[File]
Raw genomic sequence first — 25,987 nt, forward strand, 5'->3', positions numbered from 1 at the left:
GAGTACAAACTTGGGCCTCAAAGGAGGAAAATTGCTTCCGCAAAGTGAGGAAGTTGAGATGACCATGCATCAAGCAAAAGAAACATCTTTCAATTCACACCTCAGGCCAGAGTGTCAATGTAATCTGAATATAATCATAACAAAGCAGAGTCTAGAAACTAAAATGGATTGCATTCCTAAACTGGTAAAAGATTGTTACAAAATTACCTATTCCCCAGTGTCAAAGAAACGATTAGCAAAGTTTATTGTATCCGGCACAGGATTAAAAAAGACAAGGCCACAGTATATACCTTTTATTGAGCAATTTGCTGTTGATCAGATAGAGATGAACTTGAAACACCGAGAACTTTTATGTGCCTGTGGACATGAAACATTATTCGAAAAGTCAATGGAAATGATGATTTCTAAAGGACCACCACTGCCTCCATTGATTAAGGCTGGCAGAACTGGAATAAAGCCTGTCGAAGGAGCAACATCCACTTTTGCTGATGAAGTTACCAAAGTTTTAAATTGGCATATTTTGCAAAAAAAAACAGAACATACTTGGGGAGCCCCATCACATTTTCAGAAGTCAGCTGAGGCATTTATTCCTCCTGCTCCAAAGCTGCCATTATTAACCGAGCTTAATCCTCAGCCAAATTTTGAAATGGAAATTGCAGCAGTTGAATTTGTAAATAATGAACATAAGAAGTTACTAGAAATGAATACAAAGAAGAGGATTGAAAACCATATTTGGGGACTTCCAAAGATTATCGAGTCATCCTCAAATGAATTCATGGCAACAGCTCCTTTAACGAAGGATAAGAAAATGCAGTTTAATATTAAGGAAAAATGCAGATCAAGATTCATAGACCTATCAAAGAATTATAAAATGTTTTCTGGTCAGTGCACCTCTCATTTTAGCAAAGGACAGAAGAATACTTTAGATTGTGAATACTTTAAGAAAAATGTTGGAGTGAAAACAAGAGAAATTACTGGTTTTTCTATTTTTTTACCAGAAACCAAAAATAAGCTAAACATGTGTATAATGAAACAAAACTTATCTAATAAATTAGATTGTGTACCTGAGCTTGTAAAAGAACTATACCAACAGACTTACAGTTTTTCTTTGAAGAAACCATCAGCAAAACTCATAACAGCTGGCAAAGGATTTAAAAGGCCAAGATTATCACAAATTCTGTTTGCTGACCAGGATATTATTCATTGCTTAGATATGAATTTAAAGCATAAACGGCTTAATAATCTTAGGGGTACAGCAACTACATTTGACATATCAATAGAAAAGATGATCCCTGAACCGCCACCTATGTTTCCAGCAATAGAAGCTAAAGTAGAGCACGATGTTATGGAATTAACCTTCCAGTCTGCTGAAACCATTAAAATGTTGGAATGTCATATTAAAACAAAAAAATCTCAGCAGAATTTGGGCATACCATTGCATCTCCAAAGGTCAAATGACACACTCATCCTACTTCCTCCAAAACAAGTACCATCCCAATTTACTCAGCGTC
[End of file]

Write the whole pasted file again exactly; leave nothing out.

Raw genomic sequence first — 25,987 nt, forward strand, 5'->3', positions numbered from 1 at the left:
GAGTACAAACTTGGGCCTCAAAGGAGGAAAATTGCTTCCGCAAAGTGAGGAAGTTGAGATGACCATGCATCAAGCAAAAGAAACATCTTTCAATTCACACCTCAGGCCAGAGTGTCAATGTAATCTGAATATAATCATAACAAAGCAGAGTCTAGAAACTAAAATGGATTGCATTCCTAAACTGGTAAAAGATTGTTACAAAATTACCTATTCCCCAGTGTCAAAGAAACGATTAGCAAAGTTTATTGTATCCGGCACAGGATTAAAAAAGACAAGGCCACAGTATATACCTTTTATTGAGCAATTTGCTGTTGATCAGATAGAGATGAACTTGAAACACCGAGAACTTTTATGTGCCTGTGGACATGAAACATTATTCGAAAAGTCAATGGAAATGATGATTTCTAAAGGACCACCACTGCCTCCATTGATTAAGGCTGGCAGAACTGGAATAAAGCCTGTCGAAGGAGCAACATCCACTTTTGCTGATGAAGTTACCAAAGTTTTAAATTGGCATATTTTGCAAAAAAAAACAGAACATACTTGGGGAGCCCCATCACATTTTCAGAAGTCAGCTGAGGCATTTATTCCTCCTGCTCCAAAGCTGCCATTATTAACCGAGCTTAATCCTCAGCCAAATTTTGAAATGGAAATTGCAGCAGTTGAATTTGTAAATAATGAACATAAGAAGTTACTAGAAATGAATACAAAGAAGAGGATTGAAAACCATATTTGGGGACTTCCAAAGATTATCGAGTCATCCTCAAATGAATTCATGGCAACAGCTCCTTTAACGAAGGATAAGAAAATGCAGTTTAATATTAAGGAAAAATGCAGATCAAGATTCATAGACCTATCAAAGAATTATAAAATGTTTTCTGGTCAGTGCACCTCTCATTTTAGCAAAGGACAGAAGAATACTTTAGATTGTGAATACTTTAAGAAAAATGTTGGAGTGAAAACAAGAGAAATTACTGGTTTTTCTATTTTTTTACCAGAAACCAAAAATAAGCTAAACATGTGTATAATGAAACAAAACTTATCTAATAAATTAGATTGTGTACCTGAGCTTGTAAAAGAACTATACCAACAGACTTACAGTTTTTCTTTGAAGAAACCATCAGCAAAACTCATAACAGCTGGCAAAGGATTTAAAAGGCCAAGATTATCACAAATTCTGTTTGCTGACCAGGATATTATTCATTGCTTAGATATGAATTTAAAGCATAAACGGCTTAATAATCTTAGGGGTACAGCAACTACATTTGACATATCAATAGAAAAGATGATCCCTGAACCGCCACCTATGTTTCCAGCAATAGAAGCTAAAGTAGAGCACGATGTTATGGAATTAACCTTCCAGTCTGCTGAAACCATTAAAATGTTGGAATGTCATATTAAAACAAAAAAATCTCAGCAGAATTTGGGCATACCATTGCATCTCCAAAGGTCAAATGACACACTCATCCTACTTCCTCCAAAACAAGTACCATCCCAATTTACTCAGCGTC